Gerald McClellan: As I said, the gap between him and the rest in terms of power was huge. He was in a league of his own, but I had to win that fight because everyone thought I was going to lose. What happened was I was due to fight Michael Nunn and it got back to me that I would have to take $100,000 less and I said, “Are you mad?” Michael was a slippery southpaw, his name was “Second to” Nunn and I’ve to take $100,000 less? That could have been my last fight because Michael was one of the best around at that time, so I said no chance. The answer I got was, fight Nunn or we’ll bring over a mini-Mike Tyson (McClellan). Now, you have to understand I was in the army and had a ton of street fights, so I’m not scared to take on anyone. I’m not made that way, but once my fight with Gerald was over I should have retired.

Sugar Boy Malinga: Sugar Boy Malinga springs to mind. He wasn’t the classiest of fighters, he was just my bogeyman. Malinga was very difficult for me, and even though I won the first fight, I could easily have lost it. I think I got the decision because I was on home soil. In the rematch I trained so hard for him, but I was knackered and just completely jaded. He is one of the only fighters to really hurt me and he did it with a punch to the mouth which split my tongue and my lip. I was overtrained in the second fight, but I can’t really take anything away from him. Give me a guy who stands there and wants to fight and I’ll be victorious, but I knew this guy was slippery. I could see Malinga’s punches coming but I couldn’t do anything about it. Even when I knocked him down I was shattered and I knew I was in for a long night. He deserved to win the rematch and he was a lovely man, so I only have good things to say about him. He met up with Richie Woodhall after me and lost the title (WBC super middleweight) straight away.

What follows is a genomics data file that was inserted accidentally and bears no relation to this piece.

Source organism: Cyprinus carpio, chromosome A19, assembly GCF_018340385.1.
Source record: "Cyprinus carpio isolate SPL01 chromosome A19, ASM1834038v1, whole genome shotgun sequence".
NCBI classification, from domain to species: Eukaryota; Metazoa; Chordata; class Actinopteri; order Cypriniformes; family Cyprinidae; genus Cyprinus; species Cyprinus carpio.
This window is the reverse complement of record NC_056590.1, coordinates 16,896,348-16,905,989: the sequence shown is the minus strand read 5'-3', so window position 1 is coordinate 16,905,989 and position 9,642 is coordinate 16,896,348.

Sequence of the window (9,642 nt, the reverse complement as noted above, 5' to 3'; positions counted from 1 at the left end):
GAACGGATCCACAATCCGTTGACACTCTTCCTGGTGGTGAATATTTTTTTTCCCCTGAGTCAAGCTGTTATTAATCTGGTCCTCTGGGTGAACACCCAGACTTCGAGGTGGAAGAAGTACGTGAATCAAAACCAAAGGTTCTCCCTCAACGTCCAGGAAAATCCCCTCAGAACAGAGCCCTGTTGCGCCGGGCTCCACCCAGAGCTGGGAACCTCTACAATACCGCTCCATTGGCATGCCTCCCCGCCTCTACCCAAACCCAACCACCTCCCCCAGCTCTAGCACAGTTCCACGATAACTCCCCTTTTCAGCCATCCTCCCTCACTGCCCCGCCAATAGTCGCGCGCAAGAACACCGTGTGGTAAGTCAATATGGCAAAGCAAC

McClellan: Gerald McClellan by far. He had an incredible knockout ratio and he was a prolific puncher. There was a mile between him and anyone else. I came out of that fight with a damaged nose, a damaged jaw and I was urinating blood. I was in bed for three days afterwards and I had a shadow on my brain. That shows you how powerful a champion that man was.


Tom Gray is Associate Editor for Ring Magazine. Follow him on Twitter: @Tom_Gray_Boxing